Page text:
For each account in your chart of accounts you should review the consolidated rate type to confirm if the value is appropriate. NetSuite may default a balance sheet account to use the “Current”, i.e. month end spot rate, when in fact you have deemed this particular account to be measured at the “Historical” rate. It is important to get this right the first time. You can change this value after the fact, but it is not advised, as it will impact historical reporting even in closed accounting periods!

Screenshot of the Generate Rate Type section for an account in the chart of accounts

Mistake 4 - Incorrect subsidiary permissions

Setting subsidiary level permissions on accounts within your chart of accounts is a great way to ensure users do not inadvertently record a transaction to the incorrect account. In some cases, such as bank accounts, NetSuite will force you to select a single subsidiary (because a bank account can only belong to a single entity). It is also practical to limit subsidiary access when working with intercompany accounts that should only have transactions recorded to them when associated with a specific subset of subsidiaries.

One of the challenges NetSuite Administrators run into is forgetting to grant access to all of the elimination subsidiaries when creating intercompany accounts. If the elimination subsidiaries do not have access to intercompany accounts, how can the system record the appropriate elimination entities? It cannot, and as a result when you run your NetSuite elimination process you can expect to see a processing error.

This processing error is also very common when working with CSV imports for transactional data. If there is reference to an “entity” error, a good place to start is reviewing the subsidiary level access for all fields and objects in the import.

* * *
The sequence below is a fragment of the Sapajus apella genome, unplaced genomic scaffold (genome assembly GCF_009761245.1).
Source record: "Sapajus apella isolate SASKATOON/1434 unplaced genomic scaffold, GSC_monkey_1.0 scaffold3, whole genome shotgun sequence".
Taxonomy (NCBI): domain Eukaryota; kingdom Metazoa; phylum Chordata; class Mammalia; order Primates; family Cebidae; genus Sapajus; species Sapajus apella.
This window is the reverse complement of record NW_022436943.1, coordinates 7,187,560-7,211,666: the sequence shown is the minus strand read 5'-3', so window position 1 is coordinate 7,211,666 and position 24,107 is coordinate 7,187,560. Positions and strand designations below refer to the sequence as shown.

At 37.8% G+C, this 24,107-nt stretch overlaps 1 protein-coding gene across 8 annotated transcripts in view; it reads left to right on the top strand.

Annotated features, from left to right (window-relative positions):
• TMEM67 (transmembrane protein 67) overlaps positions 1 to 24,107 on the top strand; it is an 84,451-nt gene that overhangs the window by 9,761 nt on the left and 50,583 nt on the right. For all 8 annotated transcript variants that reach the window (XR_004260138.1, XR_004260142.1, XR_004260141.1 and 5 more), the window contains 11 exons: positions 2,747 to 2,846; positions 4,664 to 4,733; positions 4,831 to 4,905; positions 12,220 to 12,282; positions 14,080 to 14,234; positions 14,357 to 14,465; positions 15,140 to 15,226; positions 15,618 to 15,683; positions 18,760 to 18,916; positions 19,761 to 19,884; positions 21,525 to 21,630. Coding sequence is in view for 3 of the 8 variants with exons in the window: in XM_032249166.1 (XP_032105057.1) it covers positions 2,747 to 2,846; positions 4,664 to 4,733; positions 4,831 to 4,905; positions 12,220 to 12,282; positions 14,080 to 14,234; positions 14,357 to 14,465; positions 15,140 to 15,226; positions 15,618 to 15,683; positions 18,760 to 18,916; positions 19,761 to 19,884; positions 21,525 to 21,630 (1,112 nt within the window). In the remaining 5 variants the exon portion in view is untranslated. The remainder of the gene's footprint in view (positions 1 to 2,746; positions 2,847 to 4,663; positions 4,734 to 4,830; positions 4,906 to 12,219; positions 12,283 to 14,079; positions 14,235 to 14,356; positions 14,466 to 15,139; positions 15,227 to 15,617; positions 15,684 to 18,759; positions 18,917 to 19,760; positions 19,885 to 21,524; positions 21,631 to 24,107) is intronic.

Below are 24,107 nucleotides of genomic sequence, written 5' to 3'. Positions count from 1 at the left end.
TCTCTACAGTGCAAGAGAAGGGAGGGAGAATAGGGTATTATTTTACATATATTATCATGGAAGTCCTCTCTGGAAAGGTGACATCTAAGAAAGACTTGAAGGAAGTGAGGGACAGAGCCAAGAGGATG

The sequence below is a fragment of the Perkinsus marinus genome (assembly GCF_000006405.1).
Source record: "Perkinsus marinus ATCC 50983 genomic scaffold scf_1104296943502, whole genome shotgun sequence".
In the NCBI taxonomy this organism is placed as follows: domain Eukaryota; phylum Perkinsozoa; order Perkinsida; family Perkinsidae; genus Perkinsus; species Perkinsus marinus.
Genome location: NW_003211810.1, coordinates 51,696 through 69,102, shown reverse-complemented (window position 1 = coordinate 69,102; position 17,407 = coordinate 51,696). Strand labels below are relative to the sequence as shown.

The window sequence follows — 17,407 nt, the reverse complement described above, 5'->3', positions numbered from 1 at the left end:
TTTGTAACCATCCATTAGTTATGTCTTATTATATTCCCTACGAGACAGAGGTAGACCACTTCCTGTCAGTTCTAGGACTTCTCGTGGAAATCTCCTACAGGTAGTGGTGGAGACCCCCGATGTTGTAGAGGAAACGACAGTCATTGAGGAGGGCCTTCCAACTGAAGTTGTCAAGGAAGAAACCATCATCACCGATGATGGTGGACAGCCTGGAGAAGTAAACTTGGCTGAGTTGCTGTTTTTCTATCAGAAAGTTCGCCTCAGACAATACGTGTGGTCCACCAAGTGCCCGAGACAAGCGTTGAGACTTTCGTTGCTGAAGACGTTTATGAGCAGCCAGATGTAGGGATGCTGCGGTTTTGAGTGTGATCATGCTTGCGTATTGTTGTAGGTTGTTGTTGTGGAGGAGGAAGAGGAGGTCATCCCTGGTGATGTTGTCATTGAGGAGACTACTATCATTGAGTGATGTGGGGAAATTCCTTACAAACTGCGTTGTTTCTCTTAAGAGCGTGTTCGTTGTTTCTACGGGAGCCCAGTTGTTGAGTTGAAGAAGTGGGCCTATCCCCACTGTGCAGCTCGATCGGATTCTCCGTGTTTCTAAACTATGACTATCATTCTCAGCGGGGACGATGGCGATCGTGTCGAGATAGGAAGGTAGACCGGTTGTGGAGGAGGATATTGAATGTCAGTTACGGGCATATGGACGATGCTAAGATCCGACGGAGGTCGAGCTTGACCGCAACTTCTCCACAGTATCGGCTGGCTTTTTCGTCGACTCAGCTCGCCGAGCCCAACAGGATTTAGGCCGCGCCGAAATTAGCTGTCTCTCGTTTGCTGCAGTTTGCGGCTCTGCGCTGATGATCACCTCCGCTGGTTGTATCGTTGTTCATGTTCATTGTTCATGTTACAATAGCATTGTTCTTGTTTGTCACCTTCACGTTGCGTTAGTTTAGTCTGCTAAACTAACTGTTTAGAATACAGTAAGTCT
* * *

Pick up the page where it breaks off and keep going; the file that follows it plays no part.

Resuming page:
Salto Tip: Where possible, keep the subsidiary access to accounts consistent and simple. Bank accounts and credit cards require a 1:1 mapping to subsidiaries, but other accounts are flexible, so use the “Include Children” check box wherever possible. That way, when you create new subsidiaries in future, you should not need to be too concerned with subsidiary access to the chart of accounts.

Mistake 5 - Not creating parent accounts

Earlier we discussed the importance of not creating too many accounts or account hierarchies, but that is not to say that account hierarchies should be eliminated entirely. On the contrary, it is important to create parent account records in order to group accounts for reporting purposes.

If you do not group your GL accounts, you will be forced into some heavy reporting customizations when building custom financial reports to meet your business reporting needs—especially when you are adding new accounts to the chart of accounts and need to maintain those financial reports.

With the appropriate chart of accounts structure, new accounts can be automatically mapped to their respective parent account and therefore roll up where they need to for all related financial reporting. This should always be the goal. Remembering to update specific financial reports when a new account is added is one thing, but then finding the right place to update those report layouts is another, so always plan to avoid this whenever possible by creating parent accounts.

Mistake 6 - Not creating summary accounts

As a follow up to the previous mistake, you may have taken the time to create the best parent/child hierarchy in your chart of accounts, but then you forget to mark the parent accounts as “summary” accounts.

When an account is marked as a “summary” account, users will not be able to post directly to that account. Instead, users post to the related child accounts and the account totals roll up to the parent account; the parent is the sum of its children. If you allow users to post transactions directly to the parent account, things can get confusing from a financial reporting standpoint where parent accounts include both child account roll ups and transactions of their own.